Like many other atheists, I grew up with a significant religious indoctrination. Unlike many other atheists, I actively chose to fulfill my freshman year at a Pentecostal university that focuses more on indoctrination, theology, and worship than on any other departments. It was not the wisest decision to attend that university, but it was one that I made while I was still a Christian, thinking that going to a Bible college would dispel my doubts. I was wrong.
I arrived to the university, and on move-in day, I was playing Metallica while I folded and put away my clothes. When someone leaned in my open door, asked if I was “okay, because that music is really, really sad,” and if they could pray for me, I was shocked. Was this really so different? The answer is yes. Conversation about touchy topics is avoided, and I found deep conversation to be difficult to achieve. Aside from this, I had my doubts about the faith; the following six weeks exacerbated those doubts, and I was afraid to talk about my impending realization of my atheism. Surely, I would lose friends (and I did); surely, I would be turned over to the university administration (which had happened to others before me). The warm environment of the Bible College, a little bubble of religious focus in a progressive city, was not so warm. It was suffocating.
I was constantly afraid to talk about the way that I believed when I came to terms with my atheism. I didn’t want to be turned over, which would more than likely warrant my meeting with the Residence Life Coordinator and being put through counseling, maybe writing a paper rebuking my doubt. I’m not sure about the last part, but I understand that the apology essay is part of the process for LGBT* students who come out at the Bible college.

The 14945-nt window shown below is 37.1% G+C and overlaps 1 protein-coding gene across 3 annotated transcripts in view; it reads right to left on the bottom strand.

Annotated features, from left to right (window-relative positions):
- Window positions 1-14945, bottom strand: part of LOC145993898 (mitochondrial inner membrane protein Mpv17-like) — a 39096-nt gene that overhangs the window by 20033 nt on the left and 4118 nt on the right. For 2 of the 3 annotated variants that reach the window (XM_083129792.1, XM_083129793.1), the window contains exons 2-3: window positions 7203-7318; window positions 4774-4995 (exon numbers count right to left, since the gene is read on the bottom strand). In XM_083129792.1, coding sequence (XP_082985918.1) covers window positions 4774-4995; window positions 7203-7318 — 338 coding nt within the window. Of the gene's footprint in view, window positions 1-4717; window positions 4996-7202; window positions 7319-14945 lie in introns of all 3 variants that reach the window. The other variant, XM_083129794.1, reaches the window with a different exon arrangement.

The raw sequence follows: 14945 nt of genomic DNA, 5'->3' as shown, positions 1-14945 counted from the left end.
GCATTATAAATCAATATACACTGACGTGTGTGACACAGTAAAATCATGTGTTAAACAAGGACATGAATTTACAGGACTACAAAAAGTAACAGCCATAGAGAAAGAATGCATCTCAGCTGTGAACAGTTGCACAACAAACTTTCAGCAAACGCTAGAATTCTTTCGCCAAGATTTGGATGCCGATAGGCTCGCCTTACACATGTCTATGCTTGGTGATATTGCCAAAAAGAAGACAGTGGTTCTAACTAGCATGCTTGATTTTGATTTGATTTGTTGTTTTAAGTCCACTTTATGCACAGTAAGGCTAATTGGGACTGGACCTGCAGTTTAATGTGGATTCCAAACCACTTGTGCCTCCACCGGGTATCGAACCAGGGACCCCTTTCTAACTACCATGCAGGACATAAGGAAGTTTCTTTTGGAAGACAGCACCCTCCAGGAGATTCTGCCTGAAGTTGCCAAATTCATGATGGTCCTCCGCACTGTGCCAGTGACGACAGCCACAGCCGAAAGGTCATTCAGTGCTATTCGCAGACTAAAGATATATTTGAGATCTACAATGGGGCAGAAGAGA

My then-roommate was fantastic about listening to me pour my heart out over feeling trapped and unwelcome, and I never did thank her appropriately. She and I shared a class in which a man, seeking his degree to become a pastor, blatantly proclaimed to the class that non-Christians are unable to feel or understand love because they don’t know God, the deification of love himself. She agreed that Christians often speak poorly of non-Christians when they think they aren’t around, and it was something I had to keep quiet about regardless. It was my own version of being in the closet. If she reads this, I want to thank her for being the great friend that she was and continues to be, and thank her for letting me use our room as the only room in that Bible college where I could be (almost) shamelessly myself.
When I left that university, it was a great burden and a great relief simultaneously. I had a few good friends that sort-of understood why I was leaving, and more people beyond that who probably couldn’t have cared less. I was happy to be reentering the secular world, where I no longer felt constrained, but I was so sad to be leaving the friends that I had made and the city I came to love. I was nervous about the changes to come, but it was time for me to feel free.
Now, I sit here before my laptop, typing out these condensed anecdotes for a blog run by my new university’s only organization aiming to promote solely secular values, science, reason, critical thought, and so on. I am typing this as Heather, Director of Activities for the UNI Freethinkers & Inquirers. I went from feeling unwelcome at a university for my first year away from home to making my new home, surrounded by plenty of wonderful people for whom I do not have to put on a show.
I feel more comfortable now, but sometimes I still feel uncomfortable when people from earlier in my life find out about my abandonment of Christianity. People treat me as if I’m just mistaken, or as if my atheism is “just a phase.” It’s annoying and feels demeaning, but I can’t say that it was unexpected. I understand that it’s the price I have to pay for my honesty.
I am thankful that my experience has been much easier than those of many others, and I can only hope that I add positive memories and connotations for the Christians that I’ve befriended or left behind.
(Get it? Left Behind?)